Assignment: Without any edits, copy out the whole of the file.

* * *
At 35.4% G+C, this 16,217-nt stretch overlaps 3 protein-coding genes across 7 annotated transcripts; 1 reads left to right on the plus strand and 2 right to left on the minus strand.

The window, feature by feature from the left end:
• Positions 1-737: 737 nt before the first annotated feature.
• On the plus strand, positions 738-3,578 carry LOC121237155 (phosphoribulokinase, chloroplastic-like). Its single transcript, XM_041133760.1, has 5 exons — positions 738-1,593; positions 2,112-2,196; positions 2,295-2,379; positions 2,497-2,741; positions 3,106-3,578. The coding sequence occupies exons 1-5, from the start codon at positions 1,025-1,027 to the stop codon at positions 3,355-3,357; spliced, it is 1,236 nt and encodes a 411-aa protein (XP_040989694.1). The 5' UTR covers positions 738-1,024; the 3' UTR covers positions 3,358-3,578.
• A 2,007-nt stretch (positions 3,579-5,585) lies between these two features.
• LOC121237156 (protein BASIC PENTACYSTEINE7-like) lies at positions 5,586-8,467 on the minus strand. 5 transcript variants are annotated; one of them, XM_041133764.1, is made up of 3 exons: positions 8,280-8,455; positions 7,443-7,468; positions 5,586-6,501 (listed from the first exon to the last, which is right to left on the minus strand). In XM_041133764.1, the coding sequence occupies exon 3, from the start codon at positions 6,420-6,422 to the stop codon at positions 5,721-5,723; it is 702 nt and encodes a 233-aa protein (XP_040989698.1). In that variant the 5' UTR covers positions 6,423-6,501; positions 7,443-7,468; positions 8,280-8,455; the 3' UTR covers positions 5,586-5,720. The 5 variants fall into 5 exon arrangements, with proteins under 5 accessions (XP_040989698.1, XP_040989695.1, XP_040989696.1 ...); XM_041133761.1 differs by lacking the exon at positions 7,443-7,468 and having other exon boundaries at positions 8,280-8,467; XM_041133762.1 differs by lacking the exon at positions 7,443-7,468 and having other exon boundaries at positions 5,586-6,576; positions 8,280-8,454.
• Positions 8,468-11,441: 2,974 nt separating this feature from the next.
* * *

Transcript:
At 35.4% G+C, this 16,217-nt stretch overlaps 3 protein-coding genes across 7 annotated transcripts; 1 reads left to right on the plus strand and 2 right to left on the minus strand.

The window, feature by feature from the left end:
• Positions 1-737: 737 nt before the first annotated feature.
• On the plus strand, positions 738-3,578 carry LOC121237155 (phosphoribulokinase, chloroplastic-like). Its single transcript, XM_041133760.1, has 5 exons — positions 738-1,593; positions 2,112-2,196; positions 2,295-2,379; positions 2,497-2,741; positions 3,106-3,578. The coding sequence occupies exons 1-5, from the start codon at positions 1,025-1,027 to the stop codon at positions 3,355-3,357; spliced, it is 1,236 nt and encodes a 411-aa protein (XP_040989694.1). The 5' UTR covers positions 738-1,024; the 3' UTR covers positions 3,358-3,578.
• A 2,007-nt stretch (positions 3,579-5,585) lies between these two features.
• LOC121237156 (protein BASIC PENTACYSTEINE7-like) lies at positions 5,586-8,467 on the minus strand. 5 transcript variants are annotated; one of them, XM_041133764.1, is made up of 3 exons: positions 8,280-8,455; positions 7,443-7,468; positions 5,586-6,501 (listed from the first exon to the last, which is right to left on the minus strand). In XM_041133764.1, the coding sequence occupies exon 3, from the start codon at positions 6,420-6,422 to the stop codon at positions 5,721-5,723; it is 702 nt and encodes a 233-aa protein (XP_040989698.1). In that variant the 5' UTR covers positions 6,423-6,501; positions 7,443-7,468; positions 8,280-8,455; the 3' UTR covers positions 5,586-5,720. The 5 variants fall into 5 exon arrangements, with proteins under 5 accessions (XP_040989698.1, XP_040989695.1, XP_040989696.1 ...); XM_041133761.1 differs by lacking the exon at positions 7,443-7,468 and having other exon boundaries at positions 8,280-8,467; XM_041133762.1 differs by lacking the exon at positions 7,443-7,468 and having other exon boundaries at positions 5,586-6,576; positions 8,280-8,454.
• Positions 8,468-11,441: 2,974 nt separating this feature from the next.